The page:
15 July 2017
LABUAN – A group of volunteers from Stray Free Labuan (SFL) had recently delivered their talk about the straying animals to the group of students at Labuan International School.
The spokesperson for the volunteer group spoke that among the points they highlighted in their talk were the importance of animals in individuals’ lives and in the community, why there were straying animals and what could be done to help them, and how the students could participate in SFL’s activities to promote the awareness of animal welfare in Labuan.
“In our talk or programme today, the students learned about studies that show how pet-owning families can enjoy better medical and psychological health, and in turn how the pet owners should provide the best care for their furry friends.
“One of our volunteers gives examples of how animals enrich our lives and helpings us in many ways – such as seeing-eye and search-and-rescue dogs – and discussed the positive values that children experience when they care for an animal.
“Another volunteer presented information about the importance of spaying and neutering animals, not only to reduce the number of unwanted animals but to improve the health of our own pets. The talk also covered the need to vaccinate animals to protect them from deadly diseases, and to keep them safe from intestinal worms and blood parasites,” said the spokesperson, adding that the SFL volunteers demonstrated in how to treat animals with skin problems or eye infections, bringing back their soft fur and saving their sight.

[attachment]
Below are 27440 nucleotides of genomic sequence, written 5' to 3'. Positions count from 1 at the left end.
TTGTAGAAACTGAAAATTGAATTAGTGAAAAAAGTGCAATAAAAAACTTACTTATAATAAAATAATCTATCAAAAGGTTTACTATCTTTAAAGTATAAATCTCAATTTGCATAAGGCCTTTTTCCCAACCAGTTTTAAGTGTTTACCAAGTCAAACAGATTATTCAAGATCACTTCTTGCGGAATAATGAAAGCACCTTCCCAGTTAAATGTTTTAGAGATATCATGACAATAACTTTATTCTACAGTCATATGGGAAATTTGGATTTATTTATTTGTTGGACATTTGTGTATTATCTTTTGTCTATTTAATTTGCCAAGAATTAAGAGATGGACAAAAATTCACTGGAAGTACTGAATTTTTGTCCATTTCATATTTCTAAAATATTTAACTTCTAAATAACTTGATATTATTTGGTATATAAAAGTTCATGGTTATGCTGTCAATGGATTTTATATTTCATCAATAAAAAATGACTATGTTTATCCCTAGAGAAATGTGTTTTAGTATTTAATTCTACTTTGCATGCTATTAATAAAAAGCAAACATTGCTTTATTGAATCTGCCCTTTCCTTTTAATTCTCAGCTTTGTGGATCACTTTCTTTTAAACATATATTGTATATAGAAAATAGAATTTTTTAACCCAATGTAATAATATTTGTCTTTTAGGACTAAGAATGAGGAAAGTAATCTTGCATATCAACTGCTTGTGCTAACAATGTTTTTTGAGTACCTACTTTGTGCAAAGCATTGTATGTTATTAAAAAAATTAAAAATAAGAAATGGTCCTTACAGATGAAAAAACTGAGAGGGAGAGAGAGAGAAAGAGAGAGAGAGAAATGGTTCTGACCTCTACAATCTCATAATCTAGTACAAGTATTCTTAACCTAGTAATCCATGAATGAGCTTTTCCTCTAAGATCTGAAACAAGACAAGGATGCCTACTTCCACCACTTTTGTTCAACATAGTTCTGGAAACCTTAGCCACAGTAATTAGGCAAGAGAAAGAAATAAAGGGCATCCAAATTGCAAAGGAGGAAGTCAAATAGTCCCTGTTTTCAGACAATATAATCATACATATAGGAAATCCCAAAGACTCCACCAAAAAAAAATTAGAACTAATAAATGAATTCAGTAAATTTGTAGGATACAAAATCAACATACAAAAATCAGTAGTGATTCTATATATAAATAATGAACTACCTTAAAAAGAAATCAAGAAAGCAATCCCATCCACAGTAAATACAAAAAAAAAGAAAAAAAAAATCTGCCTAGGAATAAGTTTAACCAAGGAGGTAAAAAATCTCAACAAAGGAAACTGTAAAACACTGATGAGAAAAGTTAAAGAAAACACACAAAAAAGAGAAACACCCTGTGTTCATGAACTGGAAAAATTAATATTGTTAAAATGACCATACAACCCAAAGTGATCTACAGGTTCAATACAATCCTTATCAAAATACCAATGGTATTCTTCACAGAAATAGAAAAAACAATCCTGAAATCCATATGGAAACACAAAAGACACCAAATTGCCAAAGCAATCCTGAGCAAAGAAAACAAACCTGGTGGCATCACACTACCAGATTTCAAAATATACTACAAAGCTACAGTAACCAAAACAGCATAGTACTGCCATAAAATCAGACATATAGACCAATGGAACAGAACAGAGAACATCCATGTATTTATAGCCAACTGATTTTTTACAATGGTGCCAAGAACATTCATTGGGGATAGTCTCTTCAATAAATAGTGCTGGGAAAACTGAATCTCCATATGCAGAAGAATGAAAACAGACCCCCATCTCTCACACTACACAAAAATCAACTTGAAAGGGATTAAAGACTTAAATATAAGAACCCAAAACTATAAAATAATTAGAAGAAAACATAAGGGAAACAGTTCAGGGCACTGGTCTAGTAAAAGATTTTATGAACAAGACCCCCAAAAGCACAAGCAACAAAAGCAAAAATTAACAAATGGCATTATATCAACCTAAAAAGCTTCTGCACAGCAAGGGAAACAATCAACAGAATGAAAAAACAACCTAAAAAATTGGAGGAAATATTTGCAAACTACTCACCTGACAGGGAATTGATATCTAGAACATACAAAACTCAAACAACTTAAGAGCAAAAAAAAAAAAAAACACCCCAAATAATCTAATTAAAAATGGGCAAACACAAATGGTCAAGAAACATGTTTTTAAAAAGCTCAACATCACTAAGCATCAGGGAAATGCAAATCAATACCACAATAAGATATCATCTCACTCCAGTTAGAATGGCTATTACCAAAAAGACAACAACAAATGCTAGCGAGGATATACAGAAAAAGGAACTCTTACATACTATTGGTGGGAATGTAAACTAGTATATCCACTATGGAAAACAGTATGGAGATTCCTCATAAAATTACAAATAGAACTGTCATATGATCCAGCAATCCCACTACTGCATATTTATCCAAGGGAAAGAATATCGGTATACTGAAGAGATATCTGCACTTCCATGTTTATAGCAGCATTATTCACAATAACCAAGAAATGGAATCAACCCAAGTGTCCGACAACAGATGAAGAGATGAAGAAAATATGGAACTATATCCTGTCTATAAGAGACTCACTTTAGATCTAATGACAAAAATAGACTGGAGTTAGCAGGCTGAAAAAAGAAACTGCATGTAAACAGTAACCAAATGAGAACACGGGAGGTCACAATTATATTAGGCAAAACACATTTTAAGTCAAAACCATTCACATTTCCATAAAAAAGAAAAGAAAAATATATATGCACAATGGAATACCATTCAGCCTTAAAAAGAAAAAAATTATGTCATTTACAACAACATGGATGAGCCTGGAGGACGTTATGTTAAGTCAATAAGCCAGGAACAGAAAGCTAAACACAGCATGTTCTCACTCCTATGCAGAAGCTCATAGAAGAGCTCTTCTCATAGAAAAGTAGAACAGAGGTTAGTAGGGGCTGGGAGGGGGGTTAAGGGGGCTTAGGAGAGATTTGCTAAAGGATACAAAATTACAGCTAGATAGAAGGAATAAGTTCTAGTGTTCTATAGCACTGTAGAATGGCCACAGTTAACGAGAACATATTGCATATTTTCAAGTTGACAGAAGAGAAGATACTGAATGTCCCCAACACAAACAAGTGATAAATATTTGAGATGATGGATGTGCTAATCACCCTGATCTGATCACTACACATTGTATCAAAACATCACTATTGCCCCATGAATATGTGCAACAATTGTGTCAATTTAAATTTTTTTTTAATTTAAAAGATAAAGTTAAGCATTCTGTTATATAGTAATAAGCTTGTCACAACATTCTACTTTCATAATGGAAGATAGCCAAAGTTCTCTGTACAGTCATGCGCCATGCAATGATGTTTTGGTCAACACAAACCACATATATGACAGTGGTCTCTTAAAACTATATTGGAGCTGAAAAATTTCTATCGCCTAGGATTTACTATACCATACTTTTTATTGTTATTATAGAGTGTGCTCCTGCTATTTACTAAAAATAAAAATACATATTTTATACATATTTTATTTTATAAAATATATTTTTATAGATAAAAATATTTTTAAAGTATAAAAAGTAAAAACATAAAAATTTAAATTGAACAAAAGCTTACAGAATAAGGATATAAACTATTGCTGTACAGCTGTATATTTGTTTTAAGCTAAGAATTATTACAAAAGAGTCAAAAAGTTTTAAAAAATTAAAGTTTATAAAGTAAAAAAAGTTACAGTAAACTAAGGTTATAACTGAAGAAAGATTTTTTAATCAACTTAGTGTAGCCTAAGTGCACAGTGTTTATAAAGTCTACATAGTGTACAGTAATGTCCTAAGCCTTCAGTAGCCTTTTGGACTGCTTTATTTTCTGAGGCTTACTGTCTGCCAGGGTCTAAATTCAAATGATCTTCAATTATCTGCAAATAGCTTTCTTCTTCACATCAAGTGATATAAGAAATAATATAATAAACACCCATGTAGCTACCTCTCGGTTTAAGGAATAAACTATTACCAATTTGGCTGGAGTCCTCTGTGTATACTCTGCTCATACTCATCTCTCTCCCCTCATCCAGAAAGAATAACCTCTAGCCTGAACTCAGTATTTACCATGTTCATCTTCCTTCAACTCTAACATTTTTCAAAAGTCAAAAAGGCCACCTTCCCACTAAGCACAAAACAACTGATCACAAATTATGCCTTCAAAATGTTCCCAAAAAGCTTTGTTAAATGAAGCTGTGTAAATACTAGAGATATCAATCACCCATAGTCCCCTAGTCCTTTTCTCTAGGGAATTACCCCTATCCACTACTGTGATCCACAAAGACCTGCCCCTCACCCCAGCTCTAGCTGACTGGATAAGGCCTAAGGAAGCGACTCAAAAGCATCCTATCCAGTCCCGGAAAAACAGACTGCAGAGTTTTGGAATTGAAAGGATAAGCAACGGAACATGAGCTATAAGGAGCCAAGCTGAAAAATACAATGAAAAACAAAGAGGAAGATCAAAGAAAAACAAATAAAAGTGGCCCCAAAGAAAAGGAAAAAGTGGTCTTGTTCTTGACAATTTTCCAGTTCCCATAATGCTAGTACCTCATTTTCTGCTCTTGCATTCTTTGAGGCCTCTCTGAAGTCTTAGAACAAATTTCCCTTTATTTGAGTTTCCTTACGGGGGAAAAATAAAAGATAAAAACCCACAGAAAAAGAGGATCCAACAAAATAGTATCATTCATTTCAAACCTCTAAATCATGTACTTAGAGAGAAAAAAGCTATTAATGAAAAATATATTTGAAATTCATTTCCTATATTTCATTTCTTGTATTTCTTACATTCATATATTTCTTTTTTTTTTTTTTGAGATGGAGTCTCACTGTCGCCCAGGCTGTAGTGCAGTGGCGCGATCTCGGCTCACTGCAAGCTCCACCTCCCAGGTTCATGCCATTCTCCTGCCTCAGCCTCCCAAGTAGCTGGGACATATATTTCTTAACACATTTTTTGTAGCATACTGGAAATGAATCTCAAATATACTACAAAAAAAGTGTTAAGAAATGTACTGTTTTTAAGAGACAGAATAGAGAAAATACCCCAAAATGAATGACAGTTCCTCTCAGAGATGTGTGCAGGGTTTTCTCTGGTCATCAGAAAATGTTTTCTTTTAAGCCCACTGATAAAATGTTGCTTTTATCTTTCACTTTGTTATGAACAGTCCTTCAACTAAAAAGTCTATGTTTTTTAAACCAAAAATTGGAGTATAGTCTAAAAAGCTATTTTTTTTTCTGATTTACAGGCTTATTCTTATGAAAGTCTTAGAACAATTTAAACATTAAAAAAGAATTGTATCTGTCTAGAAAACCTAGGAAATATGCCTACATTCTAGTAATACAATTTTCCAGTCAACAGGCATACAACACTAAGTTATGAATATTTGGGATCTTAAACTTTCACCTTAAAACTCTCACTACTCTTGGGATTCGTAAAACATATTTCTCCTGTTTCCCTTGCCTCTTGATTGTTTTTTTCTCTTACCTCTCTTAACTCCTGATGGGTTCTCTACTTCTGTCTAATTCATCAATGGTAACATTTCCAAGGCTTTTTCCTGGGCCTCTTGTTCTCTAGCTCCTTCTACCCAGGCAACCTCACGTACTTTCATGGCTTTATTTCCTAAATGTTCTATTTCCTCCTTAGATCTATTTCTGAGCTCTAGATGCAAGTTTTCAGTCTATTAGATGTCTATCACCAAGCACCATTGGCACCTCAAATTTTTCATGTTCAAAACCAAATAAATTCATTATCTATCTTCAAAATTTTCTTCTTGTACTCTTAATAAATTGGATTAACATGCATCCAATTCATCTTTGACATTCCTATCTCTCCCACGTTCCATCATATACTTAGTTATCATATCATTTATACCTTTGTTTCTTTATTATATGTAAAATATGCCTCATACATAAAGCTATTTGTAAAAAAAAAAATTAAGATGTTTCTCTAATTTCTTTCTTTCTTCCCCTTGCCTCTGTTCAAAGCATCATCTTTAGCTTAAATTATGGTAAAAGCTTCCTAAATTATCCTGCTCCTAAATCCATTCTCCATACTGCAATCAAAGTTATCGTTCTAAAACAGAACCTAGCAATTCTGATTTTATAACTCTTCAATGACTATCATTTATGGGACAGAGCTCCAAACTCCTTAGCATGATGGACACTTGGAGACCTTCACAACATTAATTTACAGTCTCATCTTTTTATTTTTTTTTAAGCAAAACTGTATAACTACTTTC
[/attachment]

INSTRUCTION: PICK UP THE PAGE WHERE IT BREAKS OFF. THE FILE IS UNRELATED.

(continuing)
Meanwhile, two special presenters had arrived in Labuan from South Africa only ten hours before the talk – Beau Rodgers who shared amazing stories about the important, even heroic role of the dogs on his farm, while his father Anthony Rodgers told the students about the satisfaction of being a foster family for SFL and, in particular, the story of Brownie, the canine “star” of the show.
The presentation closed with an exchange of ideas for activities that LIS students can do in their homes, at school, and in the community to promote animal welfare and help Labuan’s homeless animals.
The LIS students were able to meet several rescued kittens and puppies who need homes. Interestingly, during question time, half of the students raised their hands to proclaim that they want to become veterinarians!
Stray Free Labuan is a registered, non-profit, all-volunteer society. SFL relies entirely on donations from the public. During its first annual year of operations ending 30 June 2017, Stray Free Labuan had rescued or fostered 59 animals, found homes for 18 animals, and spayed or neutered 10 strays.
Stray Free Labuan invites all animal-lovers to become volunteers or foster carers, and to join our mission as formal members of the society. The public can learn more about SFL’s programs and goals at the Stray Free Labuan Facebook page.
There is much work to do, and much joy and satisfaction to be gained, said the spokesperson.